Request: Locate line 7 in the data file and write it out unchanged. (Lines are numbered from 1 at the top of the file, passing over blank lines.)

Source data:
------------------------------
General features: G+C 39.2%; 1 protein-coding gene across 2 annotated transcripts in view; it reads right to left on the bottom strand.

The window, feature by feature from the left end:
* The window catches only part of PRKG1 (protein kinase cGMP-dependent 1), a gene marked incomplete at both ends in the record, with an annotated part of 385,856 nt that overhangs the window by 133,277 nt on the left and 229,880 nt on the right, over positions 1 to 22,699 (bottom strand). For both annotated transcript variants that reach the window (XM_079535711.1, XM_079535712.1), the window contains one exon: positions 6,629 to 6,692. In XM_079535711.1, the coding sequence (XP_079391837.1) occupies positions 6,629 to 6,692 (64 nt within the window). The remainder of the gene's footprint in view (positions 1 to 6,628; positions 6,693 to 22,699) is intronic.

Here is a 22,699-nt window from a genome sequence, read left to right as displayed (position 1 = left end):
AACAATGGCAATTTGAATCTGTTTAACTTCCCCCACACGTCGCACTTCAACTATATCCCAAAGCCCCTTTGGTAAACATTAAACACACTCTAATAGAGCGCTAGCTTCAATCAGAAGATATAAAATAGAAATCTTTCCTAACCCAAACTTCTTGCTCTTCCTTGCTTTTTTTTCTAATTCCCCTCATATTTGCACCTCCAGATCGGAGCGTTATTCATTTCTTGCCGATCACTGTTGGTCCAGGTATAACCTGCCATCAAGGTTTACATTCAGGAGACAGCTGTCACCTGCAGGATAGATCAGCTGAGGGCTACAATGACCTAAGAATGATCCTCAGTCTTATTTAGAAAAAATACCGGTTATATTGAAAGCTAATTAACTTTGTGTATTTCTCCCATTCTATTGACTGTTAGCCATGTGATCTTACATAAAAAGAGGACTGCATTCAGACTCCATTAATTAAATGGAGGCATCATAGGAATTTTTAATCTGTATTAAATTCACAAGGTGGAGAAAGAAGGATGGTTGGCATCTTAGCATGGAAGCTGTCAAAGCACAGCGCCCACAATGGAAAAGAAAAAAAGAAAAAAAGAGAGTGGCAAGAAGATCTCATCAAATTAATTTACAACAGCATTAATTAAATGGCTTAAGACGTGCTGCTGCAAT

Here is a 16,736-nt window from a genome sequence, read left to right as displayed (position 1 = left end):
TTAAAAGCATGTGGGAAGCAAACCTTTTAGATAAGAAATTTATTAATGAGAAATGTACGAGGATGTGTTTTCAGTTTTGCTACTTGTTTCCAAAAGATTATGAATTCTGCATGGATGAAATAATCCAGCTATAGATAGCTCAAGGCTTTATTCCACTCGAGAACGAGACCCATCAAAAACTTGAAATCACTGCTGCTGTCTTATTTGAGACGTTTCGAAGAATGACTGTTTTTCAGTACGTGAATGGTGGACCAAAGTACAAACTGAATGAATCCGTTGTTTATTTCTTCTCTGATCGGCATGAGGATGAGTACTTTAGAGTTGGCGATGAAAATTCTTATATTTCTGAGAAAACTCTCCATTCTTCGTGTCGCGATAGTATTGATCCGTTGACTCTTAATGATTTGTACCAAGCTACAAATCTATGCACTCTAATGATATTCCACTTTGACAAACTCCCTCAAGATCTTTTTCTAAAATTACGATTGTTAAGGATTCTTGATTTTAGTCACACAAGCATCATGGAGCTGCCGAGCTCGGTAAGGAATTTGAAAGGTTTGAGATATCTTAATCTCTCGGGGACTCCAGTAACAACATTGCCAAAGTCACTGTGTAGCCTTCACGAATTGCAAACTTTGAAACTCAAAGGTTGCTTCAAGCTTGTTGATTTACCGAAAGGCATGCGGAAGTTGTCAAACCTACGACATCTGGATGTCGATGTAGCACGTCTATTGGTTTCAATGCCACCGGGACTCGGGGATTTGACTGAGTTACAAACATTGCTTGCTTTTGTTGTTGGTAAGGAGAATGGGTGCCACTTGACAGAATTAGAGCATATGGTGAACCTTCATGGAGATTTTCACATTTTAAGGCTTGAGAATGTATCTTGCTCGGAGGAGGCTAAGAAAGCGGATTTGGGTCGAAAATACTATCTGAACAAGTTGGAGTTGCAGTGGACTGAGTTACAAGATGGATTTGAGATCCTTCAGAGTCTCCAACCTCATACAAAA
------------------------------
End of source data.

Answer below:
TTAAAAGCATGTGGGAAGCAAACCTTTTAGATAAGAAATTTATTAATGAGAAATGTACGAGGATGTGTTTTCAGTTTTGCTACTTGTTTCCAAAAGATTATGAATTCTGCATGGATGAAATAATCCAGCTATAGATAGCTCAAGGCTTTATTCCACTCGAGAACGAGACCCATCAAAAACTTGAAATCACTGCTGCTGTCTTATTTGAGACGTTTCGAAGAATGACTGTTTTTCAGTACGTGAATGGTGGACCAAAGTACAAACTGAATGAATCCGTTGTTTATTTCTTCTCTGATCGGCATGAGGATGAGTACTTTAGAGTTGGCGATGAAAATTCTTATATTTCTGAGAAAACTCTCCATTCTTCGTGTCGCGATAGTATTGATCCGTTGACTCTTAATGATTTGTACCAAGCTACAAATCTATGCACTCTAATGATATTCCACTTTGACAAACTCCCTCAAGATCTTTTTCTAAAATTACGATTGTTAAGGATTCTTGATTTTAGTCACACAAGCATCATGGAGCTGCCGAGCTCGGTAAGGAATTTGAAAGGTTTGAGATATCTTAATCTCTCGGGGACTCCAGTAACAACATTGCCAAAGTCACTGTGTAGCCTTCACGAATTGCAAACTTTGAAACTCAAAGGTTGCTTCAAGCTTGTTGATTTACCGAAAGGCATGCGGAAGTTGTCAAACCTACGACATCTGGATGTCGATGTAGCACGTCTATTGGTTTCAATGCCACCGGGACTCGGGGATTTGACTGAGTTACAAACATTGCTTGCTTTTGTTGTTGGTAAGGAGAATGGGTGCCACTTGACAGAATTAGAGCATATGGTGAACCTTCATGGAGATTTTCACATTTTAAGGCTTGAGAATGTATCTTGCTCGGAGGAGGCTAAGAAAGCGGATTTGGGTCGAAAATACTATCTGAACAAGTTGGAGTTGCAGTGGACTGAGTTACAAGATGGATTTGAGATCCTTCAGAGTCTCCAACCTCATACAAAA